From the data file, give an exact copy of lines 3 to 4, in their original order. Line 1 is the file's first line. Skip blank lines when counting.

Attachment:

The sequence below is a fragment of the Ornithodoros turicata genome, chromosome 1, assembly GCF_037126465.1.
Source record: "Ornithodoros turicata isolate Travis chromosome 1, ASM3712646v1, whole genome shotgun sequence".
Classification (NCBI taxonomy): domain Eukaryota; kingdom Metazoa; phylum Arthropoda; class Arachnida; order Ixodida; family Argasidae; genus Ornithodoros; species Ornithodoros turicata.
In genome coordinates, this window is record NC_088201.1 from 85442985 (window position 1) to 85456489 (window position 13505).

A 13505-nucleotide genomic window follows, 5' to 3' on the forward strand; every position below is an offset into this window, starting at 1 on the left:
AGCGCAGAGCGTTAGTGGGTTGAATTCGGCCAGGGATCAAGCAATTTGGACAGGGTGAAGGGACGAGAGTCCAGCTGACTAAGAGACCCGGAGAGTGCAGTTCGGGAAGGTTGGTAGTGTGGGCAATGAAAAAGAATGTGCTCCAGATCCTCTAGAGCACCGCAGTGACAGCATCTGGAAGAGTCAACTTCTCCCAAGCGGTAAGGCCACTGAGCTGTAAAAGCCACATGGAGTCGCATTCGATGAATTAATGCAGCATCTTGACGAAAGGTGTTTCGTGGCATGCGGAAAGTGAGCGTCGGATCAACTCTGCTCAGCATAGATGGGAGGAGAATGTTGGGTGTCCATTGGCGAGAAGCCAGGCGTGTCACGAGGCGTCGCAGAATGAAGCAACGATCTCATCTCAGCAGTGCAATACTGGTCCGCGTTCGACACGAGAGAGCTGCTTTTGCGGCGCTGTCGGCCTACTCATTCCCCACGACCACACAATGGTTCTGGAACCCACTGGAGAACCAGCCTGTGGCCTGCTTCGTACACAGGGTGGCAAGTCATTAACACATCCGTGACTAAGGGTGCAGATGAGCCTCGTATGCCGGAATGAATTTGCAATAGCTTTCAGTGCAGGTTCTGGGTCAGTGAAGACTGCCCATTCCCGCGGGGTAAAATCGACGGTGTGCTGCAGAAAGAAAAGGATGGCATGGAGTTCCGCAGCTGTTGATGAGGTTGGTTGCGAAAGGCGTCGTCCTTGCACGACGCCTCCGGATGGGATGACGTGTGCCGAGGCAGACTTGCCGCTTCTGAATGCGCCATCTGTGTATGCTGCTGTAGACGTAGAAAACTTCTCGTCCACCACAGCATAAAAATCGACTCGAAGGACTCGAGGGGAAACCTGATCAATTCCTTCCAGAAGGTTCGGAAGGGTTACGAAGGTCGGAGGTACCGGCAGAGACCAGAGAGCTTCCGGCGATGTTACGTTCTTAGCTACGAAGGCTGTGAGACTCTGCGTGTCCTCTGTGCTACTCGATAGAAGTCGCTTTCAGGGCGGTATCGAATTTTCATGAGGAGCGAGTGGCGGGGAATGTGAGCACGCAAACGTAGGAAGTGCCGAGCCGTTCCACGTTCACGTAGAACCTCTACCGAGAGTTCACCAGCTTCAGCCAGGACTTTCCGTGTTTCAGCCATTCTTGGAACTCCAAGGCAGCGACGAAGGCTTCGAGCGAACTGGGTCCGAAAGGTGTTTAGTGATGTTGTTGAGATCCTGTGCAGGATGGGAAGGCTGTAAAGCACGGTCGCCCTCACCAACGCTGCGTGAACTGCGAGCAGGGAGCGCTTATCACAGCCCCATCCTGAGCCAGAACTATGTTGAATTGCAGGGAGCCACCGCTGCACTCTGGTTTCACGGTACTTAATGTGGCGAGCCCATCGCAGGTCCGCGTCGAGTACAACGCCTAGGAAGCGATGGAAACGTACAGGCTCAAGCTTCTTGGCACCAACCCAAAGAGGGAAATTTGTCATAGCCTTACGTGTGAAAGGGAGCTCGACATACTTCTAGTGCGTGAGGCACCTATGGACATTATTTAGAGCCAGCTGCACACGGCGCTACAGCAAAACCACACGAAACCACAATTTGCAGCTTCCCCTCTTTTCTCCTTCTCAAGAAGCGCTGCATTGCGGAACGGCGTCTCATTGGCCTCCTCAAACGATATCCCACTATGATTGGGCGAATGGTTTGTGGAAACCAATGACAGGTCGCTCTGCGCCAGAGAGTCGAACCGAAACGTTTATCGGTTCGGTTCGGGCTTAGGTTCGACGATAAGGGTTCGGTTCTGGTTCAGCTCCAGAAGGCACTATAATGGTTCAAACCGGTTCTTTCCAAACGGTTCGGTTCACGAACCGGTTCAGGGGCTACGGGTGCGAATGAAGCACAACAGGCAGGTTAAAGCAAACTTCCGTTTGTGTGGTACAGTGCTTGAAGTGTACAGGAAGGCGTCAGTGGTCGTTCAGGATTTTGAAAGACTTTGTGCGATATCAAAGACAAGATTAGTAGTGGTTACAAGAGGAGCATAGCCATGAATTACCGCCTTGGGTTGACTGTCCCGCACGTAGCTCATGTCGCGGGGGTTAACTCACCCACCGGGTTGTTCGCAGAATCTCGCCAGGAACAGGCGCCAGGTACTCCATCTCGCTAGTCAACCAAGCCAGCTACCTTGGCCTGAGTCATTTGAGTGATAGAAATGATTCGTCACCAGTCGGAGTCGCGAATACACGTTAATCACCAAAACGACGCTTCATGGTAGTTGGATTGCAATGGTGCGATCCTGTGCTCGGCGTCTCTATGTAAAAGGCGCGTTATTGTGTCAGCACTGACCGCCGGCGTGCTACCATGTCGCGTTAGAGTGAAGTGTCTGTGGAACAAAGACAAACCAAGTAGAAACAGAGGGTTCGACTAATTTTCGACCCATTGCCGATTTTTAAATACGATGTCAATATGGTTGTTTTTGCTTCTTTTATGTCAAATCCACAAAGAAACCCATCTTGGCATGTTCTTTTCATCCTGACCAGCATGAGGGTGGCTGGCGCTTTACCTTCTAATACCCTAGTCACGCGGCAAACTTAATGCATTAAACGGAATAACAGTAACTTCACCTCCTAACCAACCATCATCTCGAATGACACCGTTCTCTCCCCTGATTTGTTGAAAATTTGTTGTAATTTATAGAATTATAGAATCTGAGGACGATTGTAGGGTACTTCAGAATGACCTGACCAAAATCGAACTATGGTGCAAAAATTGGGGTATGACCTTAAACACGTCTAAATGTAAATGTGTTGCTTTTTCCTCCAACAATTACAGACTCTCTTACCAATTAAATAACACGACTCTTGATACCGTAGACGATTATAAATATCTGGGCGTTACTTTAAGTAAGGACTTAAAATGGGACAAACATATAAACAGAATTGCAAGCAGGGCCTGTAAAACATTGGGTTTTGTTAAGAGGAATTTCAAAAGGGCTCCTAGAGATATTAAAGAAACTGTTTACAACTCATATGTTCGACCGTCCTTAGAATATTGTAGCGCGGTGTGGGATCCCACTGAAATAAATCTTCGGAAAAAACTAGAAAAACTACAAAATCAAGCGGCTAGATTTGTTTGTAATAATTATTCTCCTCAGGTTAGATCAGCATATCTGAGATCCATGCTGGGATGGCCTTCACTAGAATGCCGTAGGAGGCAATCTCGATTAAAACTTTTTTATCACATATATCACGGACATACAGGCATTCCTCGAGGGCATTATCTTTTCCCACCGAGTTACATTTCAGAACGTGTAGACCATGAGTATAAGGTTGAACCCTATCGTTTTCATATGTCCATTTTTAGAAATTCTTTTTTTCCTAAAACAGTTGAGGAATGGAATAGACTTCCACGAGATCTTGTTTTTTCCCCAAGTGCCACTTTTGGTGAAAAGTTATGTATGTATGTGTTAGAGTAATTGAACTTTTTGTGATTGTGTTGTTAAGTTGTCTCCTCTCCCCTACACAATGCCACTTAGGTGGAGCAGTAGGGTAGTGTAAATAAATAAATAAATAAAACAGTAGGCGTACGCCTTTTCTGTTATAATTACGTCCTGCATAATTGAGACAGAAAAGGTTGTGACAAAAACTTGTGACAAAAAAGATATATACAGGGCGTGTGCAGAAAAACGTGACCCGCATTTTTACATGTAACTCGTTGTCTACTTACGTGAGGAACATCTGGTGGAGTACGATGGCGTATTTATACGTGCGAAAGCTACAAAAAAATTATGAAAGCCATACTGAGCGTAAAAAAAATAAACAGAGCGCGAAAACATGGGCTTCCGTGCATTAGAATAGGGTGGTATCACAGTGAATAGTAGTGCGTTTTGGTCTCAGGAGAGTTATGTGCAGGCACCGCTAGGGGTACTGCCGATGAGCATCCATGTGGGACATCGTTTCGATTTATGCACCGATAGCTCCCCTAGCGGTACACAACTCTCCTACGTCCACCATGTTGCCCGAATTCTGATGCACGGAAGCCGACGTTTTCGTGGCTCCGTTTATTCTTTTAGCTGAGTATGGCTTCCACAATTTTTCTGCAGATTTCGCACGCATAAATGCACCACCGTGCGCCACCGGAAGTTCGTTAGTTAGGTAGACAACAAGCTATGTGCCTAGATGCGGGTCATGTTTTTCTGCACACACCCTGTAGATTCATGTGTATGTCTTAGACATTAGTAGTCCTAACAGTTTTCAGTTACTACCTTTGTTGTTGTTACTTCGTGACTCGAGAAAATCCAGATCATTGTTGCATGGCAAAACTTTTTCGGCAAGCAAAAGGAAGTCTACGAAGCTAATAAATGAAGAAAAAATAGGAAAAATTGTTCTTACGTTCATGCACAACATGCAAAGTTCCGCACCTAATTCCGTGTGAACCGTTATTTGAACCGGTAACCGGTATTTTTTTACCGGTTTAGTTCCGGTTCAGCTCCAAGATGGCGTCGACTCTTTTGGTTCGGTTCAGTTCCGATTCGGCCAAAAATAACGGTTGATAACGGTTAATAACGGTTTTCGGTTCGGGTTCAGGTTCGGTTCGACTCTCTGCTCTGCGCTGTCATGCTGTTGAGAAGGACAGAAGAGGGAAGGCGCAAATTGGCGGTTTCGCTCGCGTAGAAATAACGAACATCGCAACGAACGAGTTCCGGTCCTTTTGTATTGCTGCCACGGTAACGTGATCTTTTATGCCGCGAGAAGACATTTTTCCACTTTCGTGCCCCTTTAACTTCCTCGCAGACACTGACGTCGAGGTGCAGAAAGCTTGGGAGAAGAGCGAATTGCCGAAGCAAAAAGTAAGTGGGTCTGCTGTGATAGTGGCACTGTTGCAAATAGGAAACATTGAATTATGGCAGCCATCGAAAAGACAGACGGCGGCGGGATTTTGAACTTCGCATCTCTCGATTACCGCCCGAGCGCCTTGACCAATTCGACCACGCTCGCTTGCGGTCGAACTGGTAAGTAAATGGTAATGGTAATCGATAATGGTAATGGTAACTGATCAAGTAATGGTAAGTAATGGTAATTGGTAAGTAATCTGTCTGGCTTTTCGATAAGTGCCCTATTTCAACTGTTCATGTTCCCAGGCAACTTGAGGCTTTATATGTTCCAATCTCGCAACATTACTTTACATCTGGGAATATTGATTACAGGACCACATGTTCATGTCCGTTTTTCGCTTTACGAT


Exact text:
Classification (NCBI taxonomy): domain Eukaryota; kingdom Metazoa; phylum Arthropoda; class Arachnida; order Ixodida; family Argasidae; genus Ornithodoros; species Ornithodoros turicata.
In genome coordinates, this window is record NC_088201.1 from 85442985 (window position 1) to 85456489 (window position 13505).